(Reuters) - Russia’s biggest airline Aeroflot reported a first-quarter net loss of 11.54 billion rubles ($184.49 million) on Wednesday as fuel and staff costs outweighed revenue growth.
In its first ever publication of quarterly results, Aeroflot said the net loss more than doubled from the 5.34 billion rubles reported a year ago.
Aeroflot’s fuel costs surged 24.1 percent due to rising crude oil prices. Staff costs climbed 15.1 percent, contributing to a 14.3 percent increase in operating costs to 123.54 billion rubles.
“An increase in leasing expenses due to significant fleet expansion, as well as our initiatives to improve working conditions and increase salaries for cabin crew, led to a decrease in the overall financial result compared to the same period last year,” Aeroflot’s Deputy CEO for Commerce and Finance Shamil Kurmashov said.
Aeroflot (AFLT) has been buying its fuel at spot prices, after poor hedging in 2015 when it reported a hedging loss of 23.75 billion rubles.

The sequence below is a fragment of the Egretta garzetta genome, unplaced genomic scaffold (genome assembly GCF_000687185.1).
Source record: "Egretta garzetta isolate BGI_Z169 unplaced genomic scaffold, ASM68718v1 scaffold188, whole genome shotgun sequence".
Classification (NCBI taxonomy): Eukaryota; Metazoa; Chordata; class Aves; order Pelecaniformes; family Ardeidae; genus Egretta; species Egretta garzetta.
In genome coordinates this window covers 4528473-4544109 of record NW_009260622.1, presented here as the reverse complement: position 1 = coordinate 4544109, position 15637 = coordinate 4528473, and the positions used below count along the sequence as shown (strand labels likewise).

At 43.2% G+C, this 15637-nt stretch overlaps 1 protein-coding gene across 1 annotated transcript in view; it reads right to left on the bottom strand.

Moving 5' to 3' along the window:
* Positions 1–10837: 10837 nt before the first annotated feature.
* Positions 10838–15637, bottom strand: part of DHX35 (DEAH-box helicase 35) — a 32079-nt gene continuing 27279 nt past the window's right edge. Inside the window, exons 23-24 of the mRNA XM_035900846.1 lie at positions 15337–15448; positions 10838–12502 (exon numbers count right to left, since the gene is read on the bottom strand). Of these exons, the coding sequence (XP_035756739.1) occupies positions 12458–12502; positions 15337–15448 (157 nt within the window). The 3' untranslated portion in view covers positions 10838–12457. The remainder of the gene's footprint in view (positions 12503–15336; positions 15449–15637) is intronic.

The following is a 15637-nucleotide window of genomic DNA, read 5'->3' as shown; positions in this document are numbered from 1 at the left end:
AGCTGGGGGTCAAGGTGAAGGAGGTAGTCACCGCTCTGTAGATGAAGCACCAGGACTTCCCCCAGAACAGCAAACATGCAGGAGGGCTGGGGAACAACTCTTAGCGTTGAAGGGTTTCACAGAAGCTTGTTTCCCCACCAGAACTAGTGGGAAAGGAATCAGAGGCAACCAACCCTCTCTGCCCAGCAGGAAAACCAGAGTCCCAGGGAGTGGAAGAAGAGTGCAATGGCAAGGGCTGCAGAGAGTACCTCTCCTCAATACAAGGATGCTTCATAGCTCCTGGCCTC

“The unhedged oil (AFLT admits that is too late to hedge this at current levels) is a clear drag and here AFLT fares worse than its peers who customarily hedge 50 percent or more of their oil exposure,” Renaissance Capital analysts said in a note last week.
Aeroflot’s shares, though, were up 5 percent to 138.40 roubles as of 0906 GMT, after the company recommended on Tuesday a larger than expected dividend for 2017.
They are still well below a high of 225 rubles in mid-2017, having lost 41 percent since.
“Aeroflot’s results were expectedly weak and priced in by the market before the publication and now the primary focus is on the news flow, dividend recommendation, new strategy and the share buyback”, VTB Capital analyst Olga Boltrukevich said.
The 95-year-old carrier said on Tuesday it would set “more ambitious strategic goals”, having achieved its long-term 2025 targets to become a top-20 airline globally and top-5 European airline ahead of schedule.
Aeroflot sees transit passengers between Europe and Asia, as well as its low-cost subsidiary Pobeda, as key growth drivers.
Reporting by Anna Pruchnicka; Editing by Mark Potter